We kicked off our evening with a couple of drinks (a frozen mint julep for her and the befuddled old fashioned for me) and a dish that strikes near and dear to this southern heart – the pimento cheese and hot pepper jelly. Many of our Maine readers might be unfamiliar with this fantastic yet underrated dish and I’d recommend Scratch Baking Co.’s pimento cheese if you’re looking to give it a try. I had heard wonderful things about the cajun ribeye, mashed potatoes, and sauteed vegetables, and every last one of them turned out to be true. Mere’s dish however, is what many would say put Crook’s Corner on the map – the famous and often-copied shrimp and grits. Many sources credit Crook’s Corner with being the birthplace of this classic southern dish, or at least the popular dinner version served in restaurants, when the meal was featured in the New York Times by Craig Claiborne. Having sampled the dish myself, I’d be hard-pressed to find a better version of it on any menu. Loaded with perfectly prepared shrimp with bacon, mushrooms, and scallions over a bed of nothing but the best cheese grits (of which we picked up a bag from A Southern Season the next morning) – we simply can’t wait to return to Chapel Hill for another fantastic meal from this classic establishment.2 Comments - Leave a comment
The frozen pastas and sauces from Paciarino, sold all over town, are staples for our freezer – making for a quick & delicious meal in no time at all; but why it has taken us nearly three years to actually have a meal at one of Portland’s most-loved Italian eateries is a completely unsolvable mystery. Now that we’ve made time for a sit-down meal at Paciarino however, I am confident that we’ll be back often. Probably too often!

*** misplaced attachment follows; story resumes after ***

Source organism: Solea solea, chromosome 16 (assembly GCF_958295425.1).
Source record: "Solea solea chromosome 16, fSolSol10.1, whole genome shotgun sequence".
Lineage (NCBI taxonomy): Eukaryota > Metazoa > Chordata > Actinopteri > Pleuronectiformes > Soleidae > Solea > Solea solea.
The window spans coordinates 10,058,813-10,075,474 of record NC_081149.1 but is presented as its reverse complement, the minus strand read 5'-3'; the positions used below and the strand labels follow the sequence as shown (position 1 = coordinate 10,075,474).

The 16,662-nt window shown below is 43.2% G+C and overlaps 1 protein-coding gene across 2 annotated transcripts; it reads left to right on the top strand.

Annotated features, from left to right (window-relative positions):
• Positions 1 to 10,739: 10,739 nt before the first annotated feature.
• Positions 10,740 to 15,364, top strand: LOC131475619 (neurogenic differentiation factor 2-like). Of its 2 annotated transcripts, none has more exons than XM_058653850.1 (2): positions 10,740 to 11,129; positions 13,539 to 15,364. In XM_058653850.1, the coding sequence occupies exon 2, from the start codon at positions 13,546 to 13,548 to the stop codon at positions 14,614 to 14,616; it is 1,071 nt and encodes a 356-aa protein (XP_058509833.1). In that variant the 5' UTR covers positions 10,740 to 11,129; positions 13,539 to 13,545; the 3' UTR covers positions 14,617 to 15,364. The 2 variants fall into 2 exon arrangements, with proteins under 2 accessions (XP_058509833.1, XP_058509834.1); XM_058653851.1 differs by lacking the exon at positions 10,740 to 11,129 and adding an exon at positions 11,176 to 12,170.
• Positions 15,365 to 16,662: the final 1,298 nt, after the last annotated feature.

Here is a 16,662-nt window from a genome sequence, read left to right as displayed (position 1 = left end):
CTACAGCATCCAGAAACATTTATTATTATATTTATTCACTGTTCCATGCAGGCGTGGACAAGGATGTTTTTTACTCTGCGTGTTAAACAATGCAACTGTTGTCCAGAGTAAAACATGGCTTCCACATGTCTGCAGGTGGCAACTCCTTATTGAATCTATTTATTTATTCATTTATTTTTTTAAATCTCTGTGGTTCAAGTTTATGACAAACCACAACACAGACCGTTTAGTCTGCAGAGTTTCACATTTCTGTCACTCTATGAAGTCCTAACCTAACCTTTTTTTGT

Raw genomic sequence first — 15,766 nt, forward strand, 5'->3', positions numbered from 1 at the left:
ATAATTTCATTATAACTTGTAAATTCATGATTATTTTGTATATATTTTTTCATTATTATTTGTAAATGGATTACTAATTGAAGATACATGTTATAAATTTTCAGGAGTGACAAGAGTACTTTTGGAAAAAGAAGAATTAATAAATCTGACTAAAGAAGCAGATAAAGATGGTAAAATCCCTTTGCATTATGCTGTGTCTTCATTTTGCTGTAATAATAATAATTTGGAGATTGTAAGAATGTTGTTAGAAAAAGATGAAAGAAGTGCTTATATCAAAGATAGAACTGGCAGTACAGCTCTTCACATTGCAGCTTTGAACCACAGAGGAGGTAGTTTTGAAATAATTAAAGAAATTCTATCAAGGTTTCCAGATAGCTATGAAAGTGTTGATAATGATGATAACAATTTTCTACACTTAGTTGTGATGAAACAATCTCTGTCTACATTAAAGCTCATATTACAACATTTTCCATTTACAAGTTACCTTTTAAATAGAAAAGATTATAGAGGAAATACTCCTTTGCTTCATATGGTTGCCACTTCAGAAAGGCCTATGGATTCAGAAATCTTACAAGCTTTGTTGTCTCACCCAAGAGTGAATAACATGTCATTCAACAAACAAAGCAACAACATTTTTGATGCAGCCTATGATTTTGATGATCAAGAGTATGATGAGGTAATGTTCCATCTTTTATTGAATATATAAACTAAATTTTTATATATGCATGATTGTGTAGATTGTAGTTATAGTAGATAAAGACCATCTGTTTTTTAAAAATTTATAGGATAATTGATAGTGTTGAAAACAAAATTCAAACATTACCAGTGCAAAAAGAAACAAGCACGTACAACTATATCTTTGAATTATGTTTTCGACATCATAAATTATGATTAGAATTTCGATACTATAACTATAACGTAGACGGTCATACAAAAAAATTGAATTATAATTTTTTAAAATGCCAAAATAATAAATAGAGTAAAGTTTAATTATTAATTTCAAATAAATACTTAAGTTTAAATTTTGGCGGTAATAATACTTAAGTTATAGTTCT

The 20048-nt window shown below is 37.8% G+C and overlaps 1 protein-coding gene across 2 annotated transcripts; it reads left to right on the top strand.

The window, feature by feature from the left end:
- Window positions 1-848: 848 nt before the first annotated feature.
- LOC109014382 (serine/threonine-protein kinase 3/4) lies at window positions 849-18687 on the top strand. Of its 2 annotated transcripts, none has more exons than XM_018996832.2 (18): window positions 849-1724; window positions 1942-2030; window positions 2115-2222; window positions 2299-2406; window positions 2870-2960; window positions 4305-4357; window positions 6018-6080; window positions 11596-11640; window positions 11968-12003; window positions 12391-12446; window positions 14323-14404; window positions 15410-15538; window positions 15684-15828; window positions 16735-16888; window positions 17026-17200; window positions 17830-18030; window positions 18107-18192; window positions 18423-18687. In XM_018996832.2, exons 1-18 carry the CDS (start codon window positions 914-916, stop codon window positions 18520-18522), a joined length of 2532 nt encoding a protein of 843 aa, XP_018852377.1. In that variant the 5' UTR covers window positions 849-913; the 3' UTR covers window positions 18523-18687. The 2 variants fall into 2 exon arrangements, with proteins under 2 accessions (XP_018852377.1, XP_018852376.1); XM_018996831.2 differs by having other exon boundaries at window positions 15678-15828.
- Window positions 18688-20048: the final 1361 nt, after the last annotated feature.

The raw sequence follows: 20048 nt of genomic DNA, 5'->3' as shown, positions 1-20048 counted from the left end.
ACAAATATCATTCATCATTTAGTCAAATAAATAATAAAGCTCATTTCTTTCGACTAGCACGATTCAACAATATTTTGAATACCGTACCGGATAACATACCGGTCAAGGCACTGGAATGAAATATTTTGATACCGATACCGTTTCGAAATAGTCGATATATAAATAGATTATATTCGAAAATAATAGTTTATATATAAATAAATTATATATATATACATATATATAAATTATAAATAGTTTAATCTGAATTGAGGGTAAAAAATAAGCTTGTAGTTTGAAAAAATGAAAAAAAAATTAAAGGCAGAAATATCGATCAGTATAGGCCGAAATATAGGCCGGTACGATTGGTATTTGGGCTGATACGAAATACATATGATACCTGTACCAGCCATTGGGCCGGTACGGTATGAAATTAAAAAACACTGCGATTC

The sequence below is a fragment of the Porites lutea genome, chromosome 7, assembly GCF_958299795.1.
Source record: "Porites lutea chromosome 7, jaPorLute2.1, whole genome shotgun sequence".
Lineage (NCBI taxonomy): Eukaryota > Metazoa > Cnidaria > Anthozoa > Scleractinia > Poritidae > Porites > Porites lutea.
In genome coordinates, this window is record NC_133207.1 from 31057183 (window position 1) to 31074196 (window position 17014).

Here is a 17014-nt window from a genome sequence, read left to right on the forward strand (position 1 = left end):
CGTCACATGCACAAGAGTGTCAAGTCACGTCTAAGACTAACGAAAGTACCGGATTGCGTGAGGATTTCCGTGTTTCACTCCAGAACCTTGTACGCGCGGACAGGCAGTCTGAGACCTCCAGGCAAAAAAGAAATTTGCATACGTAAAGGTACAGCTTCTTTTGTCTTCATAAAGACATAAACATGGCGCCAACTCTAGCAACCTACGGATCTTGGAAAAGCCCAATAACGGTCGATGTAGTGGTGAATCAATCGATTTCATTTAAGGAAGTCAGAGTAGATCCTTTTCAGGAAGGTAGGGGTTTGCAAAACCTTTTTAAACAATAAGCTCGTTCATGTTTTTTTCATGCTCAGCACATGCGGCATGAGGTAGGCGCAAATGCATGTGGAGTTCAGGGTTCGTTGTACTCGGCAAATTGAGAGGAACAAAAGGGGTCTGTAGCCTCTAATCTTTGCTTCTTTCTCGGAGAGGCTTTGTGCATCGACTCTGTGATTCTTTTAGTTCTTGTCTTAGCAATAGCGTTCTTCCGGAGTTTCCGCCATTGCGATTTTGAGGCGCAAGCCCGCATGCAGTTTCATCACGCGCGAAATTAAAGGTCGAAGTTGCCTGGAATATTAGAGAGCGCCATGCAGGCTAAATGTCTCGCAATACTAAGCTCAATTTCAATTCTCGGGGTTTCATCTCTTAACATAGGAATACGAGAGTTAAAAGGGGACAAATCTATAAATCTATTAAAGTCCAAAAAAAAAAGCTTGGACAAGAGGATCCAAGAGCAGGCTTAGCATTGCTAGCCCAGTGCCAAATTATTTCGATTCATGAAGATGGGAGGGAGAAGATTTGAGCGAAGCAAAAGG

I spent the spring semester of my sophomore year abroad in Florence, Italy, and fell in love with the sites, sounds, and definitely, cuisine of the region. I am by no means an expert on Italian food (although I do know to pronounce bruschetta with a hard “c” sound), but ever since returning to the states, I’ve found myself dreaming of another trip to Italy, largely for the meals that I so dearly miss. There are a few Italian-inspired restaurants in Portland that we’ll always love, but we both agreed that the food at Paciarino just felt more Italian than that of any other restaurant in town. The ingredients are simple, wholesome, and fresh, which, in my mind, only further supports Paciarino’s authentic Italian cuisine and motto: ‘Eat well… live long.’
We slipped into Paciarino for an early lunch on Saturday, chose our meal from the menu at the door, and grabbed a rustic dinner table by the front window. We began our mid-day feast with the bruschette and a plate of bread and their pomodoro and pesto sauces (if you’ve ever had Paciarino, you know how much of a treat this is). The bruschette was heaping with fresh tomato, basil, onion, and garlic, and had us fighting over the last piece. I was overwhelmingly excited when my ravioli milano alla bolognese arrived, and Michael loved his gnocchetti al pesto. Both meals were simply perfect.
Our original plan was to stop by Gorgeous Gelato (post coming soon!), to complete our authentic Italian lunch, on the way back to the car, but we ended up needing a walk around the Old Port (with a mandatory stop into 2 Note) to make room for dessert.
I’m so glad that we finally made the time to grab a bite at Paciarino, and cannot wait to visit again soon!10 Comments - Leave a comment
When looking for a place for Michael, Orvis, and I to spend the night in the Triangle area, I knew I wouldn’t have to search for long – staying at the Fearrington House Inn with Michael (& Orvis since they allow dogs!) was high on my bucket list of places to stay after I photographed a wedding there last spring. The beautiful, historic inn is located right in the heart of the charming Fearrington Village – also home to a number of quaint shops and delicious eateries. While we were in school at Carolina, just minutes away from this village community in Pittsboro, Michael & I would occasionally drive down to Fearrington for the afternoon to browse the book selection at McIntyre’s or have some ice cream at The Belted Goat. After several trips to the village over the last few years, I was excited to finally be staying at the inn as a guest!